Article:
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Hello awesome community,

I'm a complete dope when it comes to regex. I've put off learning it.. and now my laziness has caught up with me.

What I'm trying to do:
Check if a string matches this format:


ie. Todays date, or a similar date with "2digits_2digits_2digits"

What I've done:

if [[ "$incoming_string" =~ $regex ]]
   # Do awesome stuff here

This works to a certain extent. But when the incoming string equals 011_100_131 ... it still passes the regex check.

I'd be grateful if anyone could help point me in the right direction.

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Note that the underscores don't need to be in square brackets. _ matches the same thing as [_]. –  chepner Jun 10 '13 at 22:53
011_100_131 would not match with your regex. 011_10_131 would. –  hop Sep 18 '13 at 12:08

1 Answer 1

up vote 12 down vote accepted

=~ succeeds if the string on the left contains a match for the regex on the right. If you want to know if the string matches the regex, you need to "anchor" the regex on both sides, like this:

if [[ $incoming_string =~ $regex ]]
  # Do awesome stuff here

The ^ only succeeds at the beginning of the string, and the $ only succeeds at the end.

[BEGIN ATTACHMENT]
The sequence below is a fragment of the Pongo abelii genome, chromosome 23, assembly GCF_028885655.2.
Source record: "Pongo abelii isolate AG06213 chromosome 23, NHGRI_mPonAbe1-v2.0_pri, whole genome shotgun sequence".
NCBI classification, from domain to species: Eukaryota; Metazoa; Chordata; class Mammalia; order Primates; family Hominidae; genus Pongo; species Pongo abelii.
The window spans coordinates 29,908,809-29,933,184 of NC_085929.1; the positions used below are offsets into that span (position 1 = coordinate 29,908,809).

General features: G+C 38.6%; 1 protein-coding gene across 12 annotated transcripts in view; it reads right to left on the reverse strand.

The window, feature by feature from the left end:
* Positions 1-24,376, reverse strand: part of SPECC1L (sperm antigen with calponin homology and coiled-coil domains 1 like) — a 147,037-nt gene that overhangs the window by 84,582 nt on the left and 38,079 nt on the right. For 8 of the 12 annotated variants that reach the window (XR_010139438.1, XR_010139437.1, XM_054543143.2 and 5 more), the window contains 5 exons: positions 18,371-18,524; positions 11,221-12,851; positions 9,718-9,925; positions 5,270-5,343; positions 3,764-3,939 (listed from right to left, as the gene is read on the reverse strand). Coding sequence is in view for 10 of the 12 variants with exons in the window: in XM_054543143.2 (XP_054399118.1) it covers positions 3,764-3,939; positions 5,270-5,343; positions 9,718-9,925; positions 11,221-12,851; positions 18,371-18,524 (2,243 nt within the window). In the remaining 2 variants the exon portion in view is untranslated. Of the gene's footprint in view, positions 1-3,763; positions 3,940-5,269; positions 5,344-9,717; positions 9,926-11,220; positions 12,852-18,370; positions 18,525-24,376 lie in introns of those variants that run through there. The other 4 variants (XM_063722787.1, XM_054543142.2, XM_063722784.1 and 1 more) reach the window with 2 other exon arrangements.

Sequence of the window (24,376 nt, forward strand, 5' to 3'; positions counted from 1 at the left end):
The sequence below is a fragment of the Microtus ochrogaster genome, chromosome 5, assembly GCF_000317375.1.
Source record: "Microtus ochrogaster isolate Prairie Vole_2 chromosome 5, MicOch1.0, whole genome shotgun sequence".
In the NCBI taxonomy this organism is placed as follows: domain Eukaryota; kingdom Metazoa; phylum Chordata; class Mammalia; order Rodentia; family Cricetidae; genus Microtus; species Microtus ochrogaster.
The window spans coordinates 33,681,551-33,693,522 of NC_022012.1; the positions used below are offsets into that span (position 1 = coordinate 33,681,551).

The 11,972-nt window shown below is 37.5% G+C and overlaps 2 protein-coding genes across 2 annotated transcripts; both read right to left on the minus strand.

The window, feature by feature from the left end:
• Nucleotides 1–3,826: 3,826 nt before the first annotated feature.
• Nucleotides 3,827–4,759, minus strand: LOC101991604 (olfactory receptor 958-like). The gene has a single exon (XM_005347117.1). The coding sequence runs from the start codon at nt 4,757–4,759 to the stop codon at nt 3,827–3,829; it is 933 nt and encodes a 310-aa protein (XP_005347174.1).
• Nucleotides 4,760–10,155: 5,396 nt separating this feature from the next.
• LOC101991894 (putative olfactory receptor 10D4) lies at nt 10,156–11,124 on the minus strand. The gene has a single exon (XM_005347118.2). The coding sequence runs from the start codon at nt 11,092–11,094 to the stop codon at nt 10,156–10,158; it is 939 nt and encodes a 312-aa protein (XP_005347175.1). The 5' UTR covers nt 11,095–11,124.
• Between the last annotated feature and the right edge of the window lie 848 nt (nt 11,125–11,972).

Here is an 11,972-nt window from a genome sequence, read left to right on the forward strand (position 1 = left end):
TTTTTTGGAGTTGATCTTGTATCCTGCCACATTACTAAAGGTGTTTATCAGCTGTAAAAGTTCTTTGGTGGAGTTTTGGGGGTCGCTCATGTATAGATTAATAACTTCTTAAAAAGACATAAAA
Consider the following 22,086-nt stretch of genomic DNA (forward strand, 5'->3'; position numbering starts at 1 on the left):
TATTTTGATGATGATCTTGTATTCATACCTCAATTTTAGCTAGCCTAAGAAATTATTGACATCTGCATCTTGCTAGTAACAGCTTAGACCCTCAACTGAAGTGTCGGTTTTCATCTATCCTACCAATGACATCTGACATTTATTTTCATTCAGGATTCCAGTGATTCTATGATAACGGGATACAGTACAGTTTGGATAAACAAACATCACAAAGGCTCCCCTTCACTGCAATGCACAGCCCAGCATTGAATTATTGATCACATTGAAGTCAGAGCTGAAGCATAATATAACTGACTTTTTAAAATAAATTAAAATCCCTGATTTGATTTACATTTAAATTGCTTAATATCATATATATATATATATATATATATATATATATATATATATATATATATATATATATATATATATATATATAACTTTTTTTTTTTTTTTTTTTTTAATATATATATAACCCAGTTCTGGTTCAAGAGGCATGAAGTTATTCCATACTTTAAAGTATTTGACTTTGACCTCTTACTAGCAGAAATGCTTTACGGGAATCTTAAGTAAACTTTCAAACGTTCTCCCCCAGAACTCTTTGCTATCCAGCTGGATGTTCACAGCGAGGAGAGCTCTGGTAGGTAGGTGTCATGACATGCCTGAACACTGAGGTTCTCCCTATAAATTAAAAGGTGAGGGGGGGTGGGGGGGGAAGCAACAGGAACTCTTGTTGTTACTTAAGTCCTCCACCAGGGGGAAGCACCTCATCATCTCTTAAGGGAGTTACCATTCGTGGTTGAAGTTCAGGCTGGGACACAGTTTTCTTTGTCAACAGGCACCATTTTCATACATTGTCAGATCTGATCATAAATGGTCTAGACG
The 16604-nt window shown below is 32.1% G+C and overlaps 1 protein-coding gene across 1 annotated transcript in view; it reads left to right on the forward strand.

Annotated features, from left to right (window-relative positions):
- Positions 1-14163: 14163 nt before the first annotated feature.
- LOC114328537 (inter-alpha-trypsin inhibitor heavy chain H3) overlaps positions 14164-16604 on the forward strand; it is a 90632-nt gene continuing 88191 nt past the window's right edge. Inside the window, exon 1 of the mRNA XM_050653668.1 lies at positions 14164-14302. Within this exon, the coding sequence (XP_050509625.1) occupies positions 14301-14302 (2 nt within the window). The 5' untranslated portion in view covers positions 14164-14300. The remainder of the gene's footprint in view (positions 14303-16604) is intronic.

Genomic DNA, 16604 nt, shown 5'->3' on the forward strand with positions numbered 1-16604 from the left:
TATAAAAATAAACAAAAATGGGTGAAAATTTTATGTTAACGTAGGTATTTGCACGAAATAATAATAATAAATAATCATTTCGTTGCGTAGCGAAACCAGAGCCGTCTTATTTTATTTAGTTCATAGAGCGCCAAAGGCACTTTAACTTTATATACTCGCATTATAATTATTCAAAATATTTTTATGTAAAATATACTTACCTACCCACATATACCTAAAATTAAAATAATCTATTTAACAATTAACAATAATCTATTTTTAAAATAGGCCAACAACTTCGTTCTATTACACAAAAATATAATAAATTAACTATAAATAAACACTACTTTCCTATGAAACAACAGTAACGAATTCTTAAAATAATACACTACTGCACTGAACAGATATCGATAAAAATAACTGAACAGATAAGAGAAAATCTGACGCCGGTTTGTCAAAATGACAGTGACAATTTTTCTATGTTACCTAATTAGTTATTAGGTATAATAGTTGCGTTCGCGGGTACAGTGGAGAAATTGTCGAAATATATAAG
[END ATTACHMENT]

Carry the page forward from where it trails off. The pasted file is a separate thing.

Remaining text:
1. I removed the unnecessary () from the regex and "" from the [[ ... ]].
  2. The bash manual is poorly worded, since it says that =~ succeeds if the string matches.
share|improve this answer
Damn, I was so close! I presumed '^' was to exclude characters. Thank you very much! :) –  Robbie Jun 10 '13 at 16:20
@Robbie: ^ means "excluding" when it is the first thing in a character set ([...]), and it means "anchored" when it is the first thing in a pattern. Otherwise, it just matches ^ (but that's not true in all regex implementations; sometimes it means "match the beginning of a line"). I agree that it's confusing until you get used to it. –  rici Jun 10 '13 at 16:23
Great! Very helpful, thanks again. Deservedly up voted! –  Robbie Jun 10 '13 at 22:11
as mentioned above, you could replace [_] with _ without changing what the regex matches. –  hop Sep 18 '13 at 12:09

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